Vivine Burr (2003, p 2) and other advocates of social constructionist theory put forth the view that knowledge of constructionism enables individuals to adopt critical attitudes towards their conventional lenses for perceiving and understanding the world and their own selves. It provides humans with fresh ways of assessing ideas and things that are otherwise considered to be commonplace and accepted without demur. Numerous things like money, newspapers or citizenship are socially constructed and would not obviously have existed in the absence of society. Each of them furthermore could have well been differently constructed.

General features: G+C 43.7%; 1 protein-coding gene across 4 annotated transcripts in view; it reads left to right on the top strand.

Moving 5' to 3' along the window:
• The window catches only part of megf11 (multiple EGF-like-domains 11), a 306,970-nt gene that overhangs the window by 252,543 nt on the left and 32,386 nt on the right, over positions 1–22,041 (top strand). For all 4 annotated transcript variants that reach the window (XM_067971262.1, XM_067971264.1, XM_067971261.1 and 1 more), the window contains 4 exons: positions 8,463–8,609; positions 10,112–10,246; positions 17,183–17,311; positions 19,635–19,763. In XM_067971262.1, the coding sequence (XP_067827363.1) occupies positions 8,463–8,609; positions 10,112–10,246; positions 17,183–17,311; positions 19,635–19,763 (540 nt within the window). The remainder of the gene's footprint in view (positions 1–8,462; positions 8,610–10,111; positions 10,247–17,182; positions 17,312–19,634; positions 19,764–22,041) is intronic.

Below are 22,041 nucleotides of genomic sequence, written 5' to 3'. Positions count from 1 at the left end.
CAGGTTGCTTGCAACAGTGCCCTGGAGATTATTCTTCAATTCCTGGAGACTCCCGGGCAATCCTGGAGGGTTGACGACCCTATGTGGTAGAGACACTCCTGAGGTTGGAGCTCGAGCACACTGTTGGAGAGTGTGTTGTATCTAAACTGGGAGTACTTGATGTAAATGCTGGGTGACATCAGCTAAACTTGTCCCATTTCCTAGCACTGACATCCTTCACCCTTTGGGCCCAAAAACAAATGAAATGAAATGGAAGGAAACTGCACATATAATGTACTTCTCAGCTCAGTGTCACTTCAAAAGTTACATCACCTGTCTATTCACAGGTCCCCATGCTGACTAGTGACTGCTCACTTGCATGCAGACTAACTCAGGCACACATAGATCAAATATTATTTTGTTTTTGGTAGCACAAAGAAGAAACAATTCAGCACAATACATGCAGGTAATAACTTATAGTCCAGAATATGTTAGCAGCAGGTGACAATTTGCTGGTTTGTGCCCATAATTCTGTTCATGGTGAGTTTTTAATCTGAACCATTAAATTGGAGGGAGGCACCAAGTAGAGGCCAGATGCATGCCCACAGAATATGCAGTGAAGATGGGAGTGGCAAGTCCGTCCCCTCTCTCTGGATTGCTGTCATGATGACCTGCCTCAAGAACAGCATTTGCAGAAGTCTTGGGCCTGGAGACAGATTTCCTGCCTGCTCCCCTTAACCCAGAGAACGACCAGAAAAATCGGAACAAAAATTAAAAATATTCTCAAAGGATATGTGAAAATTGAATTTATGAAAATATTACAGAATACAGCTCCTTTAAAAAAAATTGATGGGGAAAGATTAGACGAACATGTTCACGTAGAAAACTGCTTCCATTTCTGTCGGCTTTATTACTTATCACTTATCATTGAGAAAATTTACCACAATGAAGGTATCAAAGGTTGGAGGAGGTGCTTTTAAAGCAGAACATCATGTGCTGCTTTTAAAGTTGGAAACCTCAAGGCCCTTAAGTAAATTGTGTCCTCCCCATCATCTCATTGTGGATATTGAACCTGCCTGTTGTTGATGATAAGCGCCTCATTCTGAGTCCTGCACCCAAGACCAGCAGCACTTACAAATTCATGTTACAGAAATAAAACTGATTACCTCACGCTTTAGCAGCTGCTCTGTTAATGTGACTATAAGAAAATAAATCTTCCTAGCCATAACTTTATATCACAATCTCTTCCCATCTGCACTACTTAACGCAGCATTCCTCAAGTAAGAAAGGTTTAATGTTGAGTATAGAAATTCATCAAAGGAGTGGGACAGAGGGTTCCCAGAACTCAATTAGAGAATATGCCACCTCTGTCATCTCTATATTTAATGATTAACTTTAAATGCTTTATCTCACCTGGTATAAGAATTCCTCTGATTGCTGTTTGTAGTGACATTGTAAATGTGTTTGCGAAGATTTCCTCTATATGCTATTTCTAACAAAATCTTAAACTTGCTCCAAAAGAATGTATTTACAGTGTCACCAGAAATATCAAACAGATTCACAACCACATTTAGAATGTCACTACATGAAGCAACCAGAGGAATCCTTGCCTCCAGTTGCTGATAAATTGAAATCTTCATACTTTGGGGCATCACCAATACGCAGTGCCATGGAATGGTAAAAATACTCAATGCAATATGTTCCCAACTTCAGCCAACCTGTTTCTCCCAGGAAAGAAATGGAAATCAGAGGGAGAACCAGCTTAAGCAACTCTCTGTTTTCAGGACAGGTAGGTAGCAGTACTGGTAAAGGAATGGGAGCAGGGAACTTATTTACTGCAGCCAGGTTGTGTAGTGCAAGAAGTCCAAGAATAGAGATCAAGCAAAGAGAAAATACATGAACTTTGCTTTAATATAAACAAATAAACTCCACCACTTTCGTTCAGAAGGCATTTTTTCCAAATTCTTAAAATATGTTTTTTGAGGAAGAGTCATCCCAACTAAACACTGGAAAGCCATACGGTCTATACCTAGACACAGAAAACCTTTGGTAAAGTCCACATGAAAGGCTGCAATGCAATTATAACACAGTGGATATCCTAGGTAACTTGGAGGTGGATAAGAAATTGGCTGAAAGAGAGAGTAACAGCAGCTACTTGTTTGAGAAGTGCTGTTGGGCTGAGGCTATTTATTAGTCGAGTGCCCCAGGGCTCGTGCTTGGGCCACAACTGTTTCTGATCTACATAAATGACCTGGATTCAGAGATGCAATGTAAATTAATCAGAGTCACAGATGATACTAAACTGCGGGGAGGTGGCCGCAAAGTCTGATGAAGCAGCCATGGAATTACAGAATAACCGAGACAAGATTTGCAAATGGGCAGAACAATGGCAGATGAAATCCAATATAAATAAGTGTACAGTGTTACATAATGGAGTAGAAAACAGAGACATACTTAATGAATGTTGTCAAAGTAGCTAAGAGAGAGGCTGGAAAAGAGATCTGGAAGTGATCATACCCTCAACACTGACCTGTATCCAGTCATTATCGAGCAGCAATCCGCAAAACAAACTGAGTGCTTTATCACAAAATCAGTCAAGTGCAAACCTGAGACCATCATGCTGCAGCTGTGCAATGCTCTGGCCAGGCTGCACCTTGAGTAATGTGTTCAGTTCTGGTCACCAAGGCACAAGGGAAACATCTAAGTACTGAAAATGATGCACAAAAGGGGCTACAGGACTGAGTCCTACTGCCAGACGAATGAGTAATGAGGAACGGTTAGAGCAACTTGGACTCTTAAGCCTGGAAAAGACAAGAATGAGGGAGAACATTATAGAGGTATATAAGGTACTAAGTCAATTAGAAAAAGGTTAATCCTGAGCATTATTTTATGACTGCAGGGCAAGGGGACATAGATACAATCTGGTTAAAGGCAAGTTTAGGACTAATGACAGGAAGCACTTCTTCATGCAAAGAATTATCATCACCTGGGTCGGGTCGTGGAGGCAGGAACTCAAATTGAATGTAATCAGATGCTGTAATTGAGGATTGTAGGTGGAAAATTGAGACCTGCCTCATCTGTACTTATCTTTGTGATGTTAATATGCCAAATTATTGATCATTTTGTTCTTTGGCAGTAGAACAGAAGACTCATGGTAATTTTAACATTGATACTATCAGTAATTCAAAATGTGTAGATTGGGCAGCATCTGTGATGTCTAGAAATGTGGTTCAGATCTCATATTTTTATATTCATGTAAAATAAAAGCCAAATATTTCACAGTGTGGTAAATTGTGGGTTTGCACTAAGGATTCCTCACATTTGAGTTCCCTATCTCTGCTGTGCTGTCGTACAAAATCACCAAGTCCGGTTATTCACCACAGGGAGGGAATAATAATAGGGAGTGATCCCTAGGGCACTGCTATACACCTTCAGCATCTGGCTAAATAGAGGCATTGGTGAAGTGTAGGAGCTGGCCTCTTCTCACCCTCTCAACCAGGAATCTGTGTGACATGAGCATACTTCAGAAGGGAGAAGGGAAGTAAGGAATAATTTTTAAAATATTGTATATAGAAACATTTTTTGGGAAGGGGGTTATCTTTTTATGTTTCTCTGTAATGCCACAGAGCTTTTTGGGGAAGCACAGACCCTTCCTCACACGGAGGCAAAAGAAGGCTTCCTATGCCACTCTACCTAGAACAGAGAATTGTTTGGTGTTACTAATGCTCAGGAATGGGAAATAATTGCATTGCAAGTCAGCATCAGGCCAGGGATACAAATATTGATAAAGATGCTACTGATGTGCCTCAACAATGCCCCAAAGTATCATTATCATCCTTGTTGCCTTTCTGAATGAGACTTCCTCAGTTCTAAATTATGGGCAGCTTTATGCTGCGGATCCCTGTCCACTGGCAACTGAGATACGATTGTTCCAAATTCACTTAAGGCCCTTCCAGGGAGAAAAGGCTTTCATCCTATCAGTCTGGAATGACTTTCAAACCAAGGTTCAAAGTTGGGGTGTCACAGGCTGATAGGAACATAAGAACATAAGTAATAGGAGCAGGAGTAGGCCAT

This essay analyses and critiques the use of social constructionism by social workers in the understanding human behaviour. Specific emphasis has been given to the role of constructionism use in analysing commonly held perceptions and attitudes towards mental disorders. The study is segregated into three sections that sequentially take up the use of social constructionism for social workers in understanding human behaviour, its relevance in understanding mental disorders, and its areas of ambiguity and possible misuse.